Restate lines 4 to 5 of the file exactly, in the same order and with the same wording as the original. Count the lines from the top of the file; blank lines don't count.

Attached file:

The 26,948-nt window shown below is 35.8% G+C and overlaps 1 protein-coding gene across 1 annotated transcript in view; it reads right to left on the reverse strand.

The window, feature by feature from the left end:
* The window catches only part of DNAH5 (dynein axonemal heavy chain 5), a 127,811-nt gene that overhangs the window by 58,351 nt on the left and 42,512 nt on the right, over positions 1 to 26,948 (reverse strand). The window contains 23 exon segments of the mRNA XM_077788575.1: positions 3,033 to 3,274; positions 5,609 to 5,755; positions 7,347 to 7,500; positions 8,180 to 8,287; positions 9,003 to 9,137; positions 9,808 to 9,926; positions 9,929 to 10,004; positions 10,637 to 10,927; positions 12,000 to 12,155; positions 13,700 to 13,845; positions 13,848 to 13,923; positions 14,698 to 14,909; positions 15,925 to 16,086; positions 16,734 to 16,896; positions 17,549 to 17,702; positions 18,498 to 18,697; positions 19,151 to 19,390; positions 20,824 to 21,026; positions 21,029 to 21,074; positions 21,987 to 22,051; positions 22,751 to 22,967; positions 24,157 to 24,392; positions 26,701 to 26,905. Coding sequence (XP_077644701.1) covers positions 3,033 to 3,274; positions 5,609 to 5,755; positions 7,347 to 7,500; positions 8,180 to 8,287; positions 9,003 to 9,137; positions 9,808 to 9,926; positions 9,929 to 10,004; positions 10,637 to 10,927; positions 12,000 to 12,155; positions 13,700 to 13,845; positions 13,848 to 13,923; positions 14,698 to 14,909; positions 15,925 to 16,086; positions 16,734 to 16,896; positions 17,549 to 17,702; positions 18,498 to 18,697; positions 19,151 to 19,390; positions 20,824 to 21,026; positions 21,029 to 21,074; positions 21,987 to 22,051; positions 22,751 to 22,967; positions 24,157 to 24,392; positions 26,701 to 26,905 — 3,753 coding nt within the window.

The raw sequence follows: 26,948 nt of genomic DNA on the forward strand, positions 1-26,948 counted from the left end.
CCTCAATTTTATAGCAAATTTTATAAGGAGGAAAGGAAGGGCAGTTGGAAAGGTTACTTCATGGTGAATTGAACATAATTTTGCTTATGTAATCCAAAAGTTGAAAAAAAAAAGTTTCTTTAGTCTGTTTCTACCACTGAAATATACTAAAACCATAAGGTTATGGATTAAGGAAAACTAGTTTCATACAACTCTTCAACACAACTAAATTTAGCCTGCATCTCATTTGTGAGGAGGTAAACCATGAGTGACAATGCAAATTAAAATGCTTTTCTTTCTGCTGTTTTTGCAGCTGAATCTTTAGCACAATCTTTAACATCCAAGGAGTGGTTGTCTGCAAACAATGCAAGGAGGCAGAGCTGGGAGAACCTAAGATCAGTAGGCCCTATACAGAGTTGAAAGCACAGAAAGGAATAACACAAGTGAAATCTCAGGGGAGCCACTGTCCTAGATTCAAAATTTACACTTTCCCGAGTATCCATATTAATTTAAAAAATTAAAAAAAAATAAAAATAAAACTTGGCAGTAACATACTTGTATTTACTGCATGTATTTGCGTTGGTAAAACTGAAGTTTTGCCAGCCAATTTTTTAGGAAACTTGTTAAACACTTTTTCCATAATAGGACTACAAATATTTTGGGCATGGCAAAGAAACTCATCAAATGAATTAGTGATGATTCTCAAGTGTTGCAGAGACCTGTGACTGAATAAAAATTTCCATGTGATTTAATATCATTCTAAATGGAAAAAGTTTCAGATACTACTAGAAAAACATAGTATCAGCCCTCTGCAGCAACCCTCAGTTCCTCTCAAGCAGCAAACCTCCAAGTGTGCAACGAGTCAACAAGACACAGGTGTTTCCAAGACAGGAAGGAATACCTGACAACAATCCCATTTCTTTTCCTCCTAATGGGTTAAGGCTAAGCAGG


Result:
The raw sequence follows: 26,948 nt of genomic DNA on the forward strand, positions 1-26,948 counted from the left end.
CCTCAATTTTATAGCAAATTTTATAAGGAGGAAAGGAAGGGCAGTTGGAAAGGTTACTTCATGGTGAATTGAACATAATTTTGCTTATGTAATCCAAAAGTTGAAAAAAAAAAGTTTCTTTAGTCTGTTTCTACCACTGAAATATACTAAAACCATAAGGTTATGGATTAAGGAAAACTAGTTTCATACAACTCTTCAACACAACTAAATTTAGCCTGCATCTCATTTGTGAGGAGGTAAACCATGAGTGACAATGCAAATTAAAATGCTTTTCTTTCTGCTGTTTTTGCAGCTGAATCTTTAGCACAATCTTTAACATCCAAGGAGTGGTTGTCTGCAAACAATGCAAGGAGGCAGAGCTGGGAGAACCTAAGATCAGTAGGCCCTATACAGAGTTGAAAGCACAGAAAGGAATAACACAAGTGAAATCTCAGGGGAGCCACTGTCCTAGATTCAAAATTTACACTTTCCCGAGTATCCATATTAATTTAAAAAATTAAAAAAAAATAAAAATAAAACTTGGCAGTAACATACTTGTATTTACTGCATGTATTTGCGTTGGTAAAACTGAAGTTTTGCCAGCCAATTTTTTAGGAAACTTGTTAAACACTTTTTCCATAATAGGACTACAAATATTTTGGGCATGGCAAAGAAACTCATCAAATGAATTAGTGATGATTCTCAAGTGTTGCAGAGACCTGTGACTGAATAAAAATTTCCATGTGATTTAATATCATTCTAAATGGAAAAAGTTTCAGATACTACTAGAAAAACATAGTATCAGCCCTCTGCAGCAACCCTCAGTTCCTCTCAAGCAGCAAACCTCCAAGTGTGCAACGAGTCAACAAGACACAGGTGTTTCCAAGACAGGAAGGAATACCTGACAACAATCCCATTTCTTTTCCTCCTAATGGGTTAAGGCTAAGCAGG